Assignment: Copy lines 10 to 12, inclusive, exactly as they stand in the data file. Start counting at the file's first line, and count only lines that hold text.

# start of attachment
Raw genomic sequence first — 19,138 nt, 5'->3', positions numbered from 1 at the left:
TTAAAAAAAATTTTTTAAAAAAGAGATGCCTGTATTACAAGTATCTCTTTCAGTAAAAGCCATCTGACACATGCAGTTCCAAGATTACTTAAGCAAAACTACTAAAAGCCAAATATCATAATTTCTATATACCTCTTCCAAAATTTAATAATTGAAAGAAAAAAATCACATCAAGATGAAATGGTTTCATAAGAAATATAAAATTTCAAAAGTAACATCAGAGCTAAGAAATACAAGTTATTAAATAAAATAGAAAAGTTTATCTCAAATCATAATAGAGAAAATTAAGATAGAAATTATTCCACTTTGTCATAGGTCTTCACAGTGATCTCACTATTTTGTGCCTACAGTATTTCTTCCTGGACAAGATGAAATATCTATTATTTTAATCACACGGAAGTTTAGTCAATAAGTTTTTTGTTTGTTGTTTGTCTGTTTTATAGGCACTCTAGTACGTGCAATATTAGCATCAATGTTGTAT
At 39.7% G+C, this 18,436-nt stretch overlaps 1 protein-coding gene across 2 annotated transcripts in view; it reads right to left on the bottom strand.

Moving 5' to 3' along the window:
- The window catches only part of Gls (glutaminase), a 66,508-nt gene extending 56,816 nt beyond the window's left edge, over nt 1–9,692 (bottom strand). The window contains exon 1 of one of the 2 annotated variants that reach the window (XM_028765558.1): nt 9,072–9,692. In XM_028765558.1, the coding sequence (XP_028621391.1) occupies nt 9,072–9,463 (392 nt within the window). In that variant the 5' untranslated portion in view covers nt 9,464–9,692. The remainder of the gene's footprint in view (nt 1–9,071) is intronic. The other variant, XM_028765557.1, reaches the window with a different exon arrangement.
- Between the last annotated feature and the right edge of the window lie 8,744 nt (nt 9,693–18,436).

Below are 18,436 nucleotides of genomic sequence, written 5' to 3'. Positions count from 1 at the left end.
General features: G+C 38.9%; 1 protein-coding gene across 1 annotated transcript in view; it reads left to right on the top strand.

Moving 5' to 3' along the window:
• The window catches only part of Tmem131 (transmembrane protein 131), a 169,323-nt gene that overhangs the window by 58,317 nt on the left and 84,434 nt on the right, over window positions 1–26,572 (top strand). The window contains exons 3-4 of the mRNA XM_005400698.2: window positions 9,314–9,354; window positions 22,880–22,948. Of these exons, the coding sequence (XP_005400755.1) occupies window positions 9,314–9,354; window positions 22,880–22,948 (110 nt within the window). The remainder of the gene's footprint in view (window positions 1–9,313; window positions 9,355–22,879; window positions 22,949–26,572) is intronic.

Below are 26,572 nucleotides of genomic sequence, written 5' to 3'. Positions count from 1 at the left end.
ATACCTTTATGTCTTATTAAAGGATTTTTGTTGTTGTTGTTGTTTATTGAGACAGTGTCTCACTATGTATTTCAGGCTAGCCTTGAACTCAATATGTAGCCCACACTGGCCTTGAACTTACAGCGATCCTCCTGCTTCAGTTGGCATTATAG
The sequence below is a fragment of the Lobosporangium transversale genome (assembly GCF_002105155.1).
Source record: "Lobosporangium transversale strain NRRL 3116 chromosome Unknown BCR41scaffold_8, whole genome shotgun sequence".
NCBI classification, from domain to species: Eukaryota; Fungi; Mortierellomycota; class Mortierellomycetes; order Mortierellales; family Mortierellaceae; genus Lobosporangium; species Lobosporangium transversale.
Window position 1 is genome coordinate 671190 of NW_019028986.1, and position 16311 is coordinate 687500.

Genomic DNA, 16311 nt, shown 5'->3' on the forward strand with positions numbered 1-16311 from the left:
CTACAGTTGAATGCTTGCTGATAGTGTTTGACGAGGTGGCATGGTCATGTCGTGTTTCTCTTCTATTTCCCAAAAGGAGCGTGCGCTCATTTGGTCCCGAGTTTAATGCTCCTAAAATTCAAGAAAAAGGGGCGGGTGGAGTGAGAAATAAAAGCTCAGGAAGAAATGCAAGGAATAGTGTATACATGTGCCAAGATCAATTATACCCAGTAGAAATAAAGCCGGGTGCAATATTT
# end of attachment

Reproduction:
• The window catches only part of Tmem131 (transmembrane protein 131), a 169,323-nt gene that overhangs the window by 58,317 nt on the left and 84,434 nt on the right, over window positions 1–26,572 (top strand). The window contains exons 3-4 of the mRNA XM_005400698.2: window positions 9,314–9,354; window positions 22,880–22,948. Of these exons, the coding sequence (XP_005400755.1) occupies window positions 9,314–9,354; window positions 22,880–22,948 (110 nt within the window). The remainder of the gene's footprint in view (window positions 1–9,313; window positions 9,355–22,879; window positions 22,949–26,572) is intronic.

Below are 26,572 nucleotides of genomic sequence, written 5' to 3'. Positions count from 1 at the left end.
ATACCTTTATGTCTTATTAAAGGATTTTTGTTGTTGTTGTTGTTTATTGAGACAGTGTCTCACTATGTATTTCAGGCTAGCCTTGAACTCAATATGTAGCCCACACTGGCCTTGAACTTACAGCGATCCTCCTGCTTCAGTTGGCATTATAG